Wichita State Shockers

Inside Fred VanVleet’s wildly changing life: ‘No moment is ever too big for me’

Five minutes with WSU’s Fred VanVleet at the NBA Finals

Former Wichita State star Fred VanVleet gave The Eagle an exclusive interview before Game 4 in the NBA Finals. VanVleet spoke about his WSU career, his breakout success for the Toronto Raptors and becoming a father again.
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Former Wichita State star Fred VanVleet gave The Eagle an exclusive interview before Game 4 in the NBA Finals. VanVleet spoke about his WSU career, his breakout success for the Toronto Raptors and becoming a father again.

One chipped tooth and seven stitches later, Toronto Raptors guard Fred VanVleet is one win away from becoming the first Wichita State player to become an NBA champion since Cliff Levingston in 1992 with the Chicago Bulls.

VanVleet has been the breakout star of these NBA Finals, averaging 33.3 minutes and 12.8 points per game off the bench through four games.

The legend of VanVleet’s toughness only grew after Friday’s 105-92 Game 4 victory over the Golden State Warriors, as the Raptors took a 3-1 series lead with a sweep at Oracle Arena. Early in the fourth quarter VanVleet was struck in the face by an unintentional but vicious elbow from Shaun Livingston that left VanVleet crumpled on the ground, a stream of blood trickling down the right side of his face. Part of his right front tooth was captured by ABC cameras in the lane.

In the hours since, a VanVleet selfie — grinning, chipped front tooth on display — has gone viral. Raptors super-fan and musical star Drake (who called VanVleet his “twin”) has offered to pay for the dental repair with his “free health care.”

It’s good to be Fred VanVleet right now. His star is on the rise and the Raptors are on the brink of eliminating the two-time world champions. And VahVleet and his high school sweetheart, Shontai Neal, welcomed their second child and first son, Fred Jr., into the world on May 20.

Before Game 4, VanVleet sat down with The Eagle for an exclusive one-on-one interview to talk about how much his life has changed in the last month, and what’s allowed him to remain level-headed through it all.

“Life is crazy right now, but I try to enjoy that and appreciate that,” VanVleet told The Eagle. “This is definitely a dream come true. Everything you work so hard for and everything you dream of as a basketball player is playing at the highest level on the highest stage.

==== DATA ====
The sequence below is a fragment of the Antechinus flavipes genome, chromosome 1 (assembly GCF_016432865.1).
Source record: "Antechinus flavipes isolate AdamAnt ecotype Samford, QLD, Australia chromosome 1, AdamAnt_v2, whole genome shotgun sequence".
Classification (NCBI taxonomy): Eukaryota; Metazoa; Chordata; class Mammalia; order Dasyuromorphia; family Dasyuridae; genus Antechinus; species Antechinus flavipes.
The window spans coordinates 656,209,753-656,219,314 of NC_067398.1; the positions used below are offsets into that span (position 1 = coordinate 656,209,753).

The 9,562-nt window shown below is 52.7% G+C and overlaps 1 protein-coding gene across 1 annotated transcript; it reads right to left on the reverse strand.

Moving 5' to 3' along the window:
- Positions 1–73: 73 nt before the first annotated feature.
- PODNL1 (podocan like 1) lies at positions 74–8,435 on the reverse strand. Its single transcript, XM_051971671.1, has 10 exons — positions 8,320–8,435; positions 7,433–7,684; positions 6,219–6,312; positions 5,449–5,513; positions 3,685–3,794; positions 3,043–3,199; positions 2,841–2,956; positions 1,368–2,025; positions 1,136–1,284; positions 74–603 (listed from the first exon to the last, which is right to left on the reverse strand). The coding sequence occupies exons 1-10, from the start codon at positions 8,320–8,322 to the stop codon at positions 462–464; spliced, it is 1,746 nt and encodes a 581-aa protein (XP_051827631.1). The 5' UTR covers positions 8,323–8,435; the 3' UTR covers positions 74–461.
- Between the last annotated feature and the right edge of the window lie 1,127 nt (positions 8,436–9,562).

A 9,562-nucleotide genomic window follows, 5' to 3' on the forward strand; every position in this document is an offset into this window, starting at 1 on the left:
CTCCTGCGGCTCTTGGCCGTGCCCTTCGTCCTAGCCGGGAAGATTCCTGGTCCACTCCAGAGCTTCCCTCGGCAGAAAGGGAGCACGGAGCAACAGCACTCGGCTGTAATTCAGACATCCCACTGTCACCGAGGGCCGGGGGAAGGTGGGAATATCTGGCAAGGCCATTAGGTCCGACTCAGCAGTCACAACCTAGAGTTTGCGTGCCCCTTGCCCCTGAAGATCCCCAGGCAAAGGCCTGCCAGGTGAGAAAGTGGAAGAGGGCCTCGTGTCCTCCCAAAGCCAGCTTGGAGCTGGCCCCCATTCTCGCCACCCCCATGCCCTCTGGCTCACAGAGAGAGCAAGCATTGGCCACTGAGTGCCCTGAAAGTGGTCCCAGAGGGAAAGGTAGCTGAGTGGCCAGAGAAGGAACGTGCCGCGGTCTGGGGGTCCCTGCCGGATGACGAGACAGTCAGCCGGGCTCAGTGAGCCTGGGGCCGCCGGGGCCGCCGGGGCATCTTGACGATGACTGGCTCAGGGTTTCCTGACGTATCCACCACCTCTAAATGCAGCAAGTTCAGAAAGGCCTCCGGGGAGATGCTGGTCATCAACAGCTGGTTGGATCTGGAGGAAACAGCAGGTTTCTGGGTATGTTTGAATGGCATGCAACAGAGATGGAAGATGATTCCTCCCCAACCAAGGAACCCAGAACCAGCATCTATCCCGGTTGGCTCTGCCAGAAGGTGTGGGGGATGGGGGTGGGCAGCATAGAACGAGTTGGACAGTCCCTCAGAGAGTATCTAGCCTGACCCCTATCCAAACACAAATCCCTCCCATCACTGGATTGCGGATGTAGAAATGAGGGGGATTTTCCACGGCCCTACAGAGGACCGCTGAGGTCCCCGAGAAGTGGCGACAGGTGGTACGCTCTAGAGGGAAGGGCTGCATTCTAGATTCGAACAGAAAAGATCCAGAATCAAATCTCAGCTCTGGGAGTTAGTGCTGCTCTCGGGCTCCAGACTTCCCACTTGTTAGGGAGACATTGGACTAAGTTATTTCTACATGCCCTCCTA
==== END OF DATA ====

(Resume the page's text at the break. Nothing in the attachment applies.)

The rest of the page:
“I’ve been through some things in my life, so to be here in this moment right now is a huge blessing. I never want to take any part of it for granted, even when things aren’t going the way I want them to.”

Things not going his way seems to draw out the best in VanVleet.

Not even a month ago, VanVleet was mired in one of his worst scoring and shooting slumps. He missed 21 of 24 shots in a second-round series against the Philadelphia 76ers, then shot 4 of 20 in the first three games against the Milwaukee Bucks in the Eastern Conference Finals. There was talk about whether Toronto coach Nick Nurse should stop playing VanVleet all together.

An undrafted player going through the first deep playoff run of his career, VanVleet could have been broken. Instead, VanVleet told The Eagle that it was actually “refreshing.”

“Having my back against the wall, being back at square one where nobody believes in you and everybody’s counting you out, thinking about how bad you are because of a couple of bad games,” VanVleet said. “To be back at that point, it kind of put me back in my natural element where I like to be most of the time.”

Why is that his natural element?

“Because that’s where I spent most of my life, being the underdog and being disrespected and being counted out,” VanVleet said.

He developed that mentality growing up in Rockford, Illinois, where gun violence killed his father, Fredderick Manning, and many of his friends. For the first 18 years of his life, the stakes were literally life or death.

The thought of being intimidated by a moment like the NBA Finals seems silly to VanVleet. Whether right or wrong, he has always believed he belonged on this stage.

“No moment is ever too big for me,” VanVleet said. “I’ve always felt like that. That’s part of the reason why I’ve had some success. My confidence never wavers. I always feel like I belong because I do. I put in enough work in to feel comfortable and to be confident. The rest is just going out there and playing basketball.”